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Although the teetotallers have not yet succeeded m converting the world to the belief that the only wholesome tipple is of the brand known as " Adam's ale," and although irlir Julius VogeFs forecast of "The Year Two Thousand" does not include the entire discontinuance of the consumption of strong waters, the disciples of Father Matthew hare reason to congratulate themselves that their doctrines and example and their persistent advocacy, m season and out of season, have wrought and are working a wonderful change m the customs of society— one indeed which it would be scarcely an exaggeration to ! describe as a social revolution. Fashion and even speech m relation to this matter have silently undergone a radical change, for while it w»b once deemed " the thing " to indulge m wine by the bottle, or two, or three, and the genius of the bard sang the praises of whisky and eau de vie, the race of two and three bottle men has ceased to be, and j the phrase " as drunk as a lord " has become as obsolete as the fact. People used to write and talk of " going to bed drunk like a gentleman," but we have changed all that, our very statutes have wedded the words " drunk " and " dis- i orderly " together, and not only intoxication but even drinking, save m the most moderate quantity, is universally voted bad form. It may be that the general spread of education has had something to deb.with all this, but there were plenty of educated drunkards " when George the Third was King;'* and beyond question the chief factor m the great reform m our drinking customs as a people has been the temperance— or rather the teetotal— -movement, with its Blue Ribbon Army, its Bands of Hope, its Rechabites, and Good Templars, and, other, and many, its organisations and ramifications. Even those who maintain that wines and spirits are " good creatures of God," m the sense that they were intended to cheer and invigorate mankind, and that used m moderation and not abused they are blessings and not curses, will nevertheless freely admit that drunkenness is a gigantic evil and the fruitful parent of poverty and crime, of want and misery, insanity and disease, and even those who decline to abstain themselves will rejoice m the spread of temperance, and even of abstinence, as minimising immensely the sorrows and Buffering and sin of humanity. And that temperance, and total abstinence too, are spreading greatly, there are many •nd encouraging signs, not the least pleasing and hopeful of the successes of the reformers being found m connection with the Army and Navy. Of the temperance or teetotal movement m the Army, it is not our present purpose to write, but m referring to the spread of blue-ribbonißm among our blue-jackets, we may remark that the writer of the naval songs of the near future will have to discard the Bacchanalian choruses of the songs of the days of Nelson as altogether out of place. The typical sailor of the past, who when offered the opportunity of three wishes, wished first for an ocean of rum, and next for a mountain of tobacco, and who—having then exhausted his ideas of the summum bonum of human happiness — was compelled for his third wish to fall back upon " a little more rum," has become of a verity the sailor of the past, and although many of the Jack Tars of to-day are given to sprees ashore, there is a general feeling growing up among them that drunkenness even when off duty is a discredit to the service, while year by year increasing numbers are going over altogether to the side of the total abstainers. As an example of this we may refer to a very interesting report of " The tern • perance movement among the Australian squadron," which is published m the Auckland " Leader " as the outcome of an interview between a representative of that paper and Lieutenant Bisk, and Mr George (chief artificer) of Her Majesty's ship Orlando. From this we learn that there is a Temperance Society on board each vessel (save one) of the squadron, connected with the Royal Naval Temperance Society. This Society was started by Miss Weston m Devonport, and has spread with wonderful rapidity among the fleets, having (says Lieutenant Risk) " branches on nearly every vessel m the whole Navy. There are also 1.0. G.T. lodges established on the ships.. They work well together, and generally combine their entertainments." The officers and authorities generally approve of these lodges, and " most officers are desirous that such should be formed where they do not already exist," and "judging from the progress made m the past, and from the fact that the number of members is still increasing, the future is very hopeful." Of the advantages to the men and to the service the Lieutenant goes on to say : — " I would far sooner have abstainers with me on a misßion than moderate drinkers. This is the opinion pfmoßt officers m the Navy, and abstainers are generally more to be trusted than the otnWo. By a man becoming an abstainer he gains many small privileges.- For instance, a man is to be sent on shore on an errand ; it is customary to send a petty officer m /charge of him, but if he is an abstainer ho is .often trusted to go alone. He has more shore liberty granted, for the officers, knowing him to be an abstainer, know well enough that he will not mis* his boat through being drunk, and that he will conduct himself when on shore m a better manner than his ' moderate ' shipmates. It is really to the men's own advantage to become total abstainers, most decidedly the men are physically, mentally, and as regards their social comfort, moph the better for total abstinence." It is pleasing feo read further this officer's testimony to the fact tha|; the men when they take the pledge do po j solemnly, and as a rule keep it honorably, j only a small percentage breaking their pledges; but we think the Government would do well to give them a larger sum than the farthing a day extra pay, which they receive m lieu of the usual allowance pf rum. The following are the figures given #0 pq the number of Blue Ribbon men m the Squadron, go far as they could be supplied at the interview referred to, viz. :— 180 on the flag ship, 45 on the Calliope, 45 on the Raven (being more than half the ship's crew), 40 on the Rapid, 30 00 the Opal, and 20 1 op the Lizard— making a idisi for these vessels of $JjQ tofcal abstainers. Inhere ard also Lodges on board the other vessels of the Squadron, but the returns were not available. ?he following is a list of the LO.GT. Lodges on the Btation,:— Light of the Ocean Lodge, . Nq. £8, B,H.S. Opal 5 Sea Nymph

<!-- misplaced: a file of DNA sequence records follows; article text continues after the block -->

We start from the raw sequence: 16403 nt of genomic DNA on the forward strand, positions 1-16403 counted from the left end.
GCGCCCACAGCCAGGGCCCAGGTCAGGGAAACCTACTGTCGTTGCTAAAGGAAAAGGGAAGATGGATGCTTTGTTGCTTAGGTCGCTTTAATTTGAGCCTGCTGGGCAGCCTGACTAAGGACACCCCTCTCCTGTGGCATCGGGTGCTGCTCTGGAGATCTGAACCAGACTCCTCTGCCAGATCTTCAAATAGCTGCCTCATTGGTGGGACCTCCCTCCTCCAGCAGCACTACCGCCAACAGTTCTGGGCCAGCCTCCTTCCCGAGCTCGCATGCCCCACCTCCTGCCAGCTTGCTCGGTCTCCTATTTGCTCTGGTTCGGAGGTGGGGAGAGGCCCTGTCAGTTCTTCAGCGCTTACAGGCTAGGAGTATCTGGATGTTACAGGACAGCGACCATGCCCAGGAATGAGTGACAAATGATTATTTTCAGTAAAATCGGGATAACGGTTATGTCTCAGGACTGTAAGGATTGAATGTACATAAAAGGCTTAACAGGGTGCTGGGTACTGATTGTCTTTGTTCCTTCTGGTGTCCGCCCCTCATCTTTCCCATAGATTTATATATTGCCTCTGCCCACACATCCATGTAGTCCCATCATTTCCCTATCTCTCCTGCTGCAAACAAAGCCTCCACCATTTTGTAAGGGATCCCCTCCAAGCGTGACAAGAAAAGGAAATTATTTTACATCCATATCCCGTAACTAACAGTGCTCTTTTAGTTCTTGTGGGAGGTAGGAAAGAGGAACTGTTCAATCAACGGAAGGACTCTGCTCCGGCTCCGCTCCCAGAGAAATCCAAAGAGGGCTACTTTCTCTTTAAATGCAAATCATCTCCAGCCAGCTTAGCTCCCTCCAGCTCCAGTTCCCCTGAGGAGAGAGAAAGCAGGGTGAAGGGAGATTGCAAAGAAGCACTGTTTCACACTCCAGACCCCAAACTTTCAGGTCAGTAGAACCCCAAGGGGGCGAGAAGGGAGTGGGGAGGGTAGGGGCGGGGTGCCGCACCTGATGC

Lodge, No. 70, H.M.S. fcapid ; Gem of the Sea Lodge, No. 74, H.M.B. Diamond ; Vanguard Lodge, No. 117, H.M.S. Dart ; Orlando Lodge, No. 176, H.M.S. Orlando ; Union Jack Lodge, No. 399, H.M.S. Calliope; White Ensign Lodge. H.M.S. Egeria ; Guard of Honor Lodge, No. 546, H.M.S. Raven ; t-tar of the tfast Lodge, No. 575, H.M.S. Myrmidon ; Royal Standard Lodge, No. 576, H.M.t-*. Swingnr ; The Pennant Lodge, No. 577, H.M.S. Lizard.

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Bibliographic details

BLUE JACKETS AND BLUE RIBSONISM., Ashburton Guardian, Volume VII, Issue 2065, 16 February 1889

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BLUE JACKETS AND BLUE RIBSONISM. Ashburton Guardian, Volume VII, Issue 2065, 16 February 1889